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The Contrast-Brightness product (lessons from the Analog world)

963 Views 4 Replies 4 Participants Last post by  krasmuzik
As an analog guy, we usually talk about an amplifier's performance not in terms of gain (brightness in FP) or bandwidth (contrast in FP) but their product:

The gain-bandwidth product.

As a designer you're interested not in the "sheer" speed of the amp necessarily, but also how it behaves when you "gain" it up. That's why the gain-bandwidth product is so important.

The same happens in the FP world:

A high contrast ratio is great, but if it comes at the expense of brightness, then it loses a large portion of its applicability in the real world.

Consider the market leader at this point in time:

The RS1. Calibrated to D65 it makes about 600 lumens (correct me if I'm wrong) and about 15,000:1 CR at the SAME TIME.

Therefore, its Contrast-Brightness product is 600 * 15,000 = 9M lumens (contrast is a dimensionless number, we only have lumens left)

A future projector that is likely to dethrone this king will have to meet or exceed this number in order to be deemed a breakthrough product.

Let's just consider the IN82 that is coming to the market soon:

assume 1,200 D65 lumens.

In order to match the RS1's Contrast-Brightness product, its contrast ratio will have to be 7,500:1. If they can do it, GREAT!


Consider now another aspect of contrast that is considered by quite a few to be as, or even more, important than ON:OFF, the ANSI contrast.

If we add this new contrast into the equation, we have a new product of 3 variables:


On:Off contrast

ANSI contrast

Having formulated our new recipe, let's go ahead and plug in some numbers:

RS1: 600 lumens, 15k:1 On:Off, 250:1 ANSI = 2.25G lumens
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I don't really think that's as helpful, since there are two environments a projector is used. One is a batcave, where contrast ratio is very important, and lumens, less so. The other is a typical living room environment, where lumens is quite a bit more important than contrast ratio. Expressing performance as a product of the two loses all ability to gauge a projector's performance in your particular environment. Throw in other environmental differences such as the gain and size of the screen, and having seperate numbers for contrast and lumens to gauge performance becomes even more important. There is a point where more brightness doesn't really help in a batcave, and there is a point where more contrast doesn't really help in ambient light environments. Good idea when you don't consider the context... but it seems to me that we still need two numbers.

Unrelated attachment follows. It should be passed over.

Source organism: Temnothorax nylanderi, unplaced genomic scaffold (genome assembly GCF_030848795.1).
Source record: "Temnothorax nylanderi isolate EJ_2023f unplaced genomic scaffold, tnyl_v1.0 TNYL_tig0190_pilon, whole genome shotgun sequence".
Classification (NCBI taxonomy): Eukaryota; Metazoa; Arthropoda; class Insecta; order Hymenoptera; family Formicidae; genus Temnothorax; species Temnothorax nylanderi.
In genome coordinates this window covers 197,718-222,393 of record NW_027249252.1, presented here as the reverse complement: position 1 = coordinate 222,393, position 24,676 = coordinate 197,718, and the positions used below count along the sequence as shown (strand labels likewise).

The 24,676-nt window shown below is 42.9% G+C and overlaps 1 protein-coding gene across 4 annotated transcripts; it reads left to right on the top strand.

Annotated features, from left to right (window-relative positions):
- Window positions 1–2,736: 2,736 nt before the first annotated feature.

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Don't be giving marketing droids any ideas that all they need is a single massive number....

It is a good illustration of the tradeoffs - since dim PJ are usually hi contrast and brite PJ are usually lo contrast - and it does not make on any better than the other - though the high contrast high lumen PJ would be better than both while the lo contrast low lumen PJ is worst of all..

But I think this is better demonstrated in a contrast vs. brightness scatter plot so people can visually see which one has the better contrast*brightness while at the same time seeing which PJs are better for their environment so they don't buy brightness or contrast they will never use.
While more contrast with the same lumen is never a negative more lumen with the same contrast not necessarily since the black level goes up too. You are merely moving a window around. Your multiplication does not account for this.
One has to presume the screen gain & size are proper for the amount of lumens - then black levels will be identical when the contrast is the same. Just as it is a negative for a 300 lumen PJ on a 13' screen for poor white levels, so is a 1500 lumens PJ on a 6' screen with poor black levels
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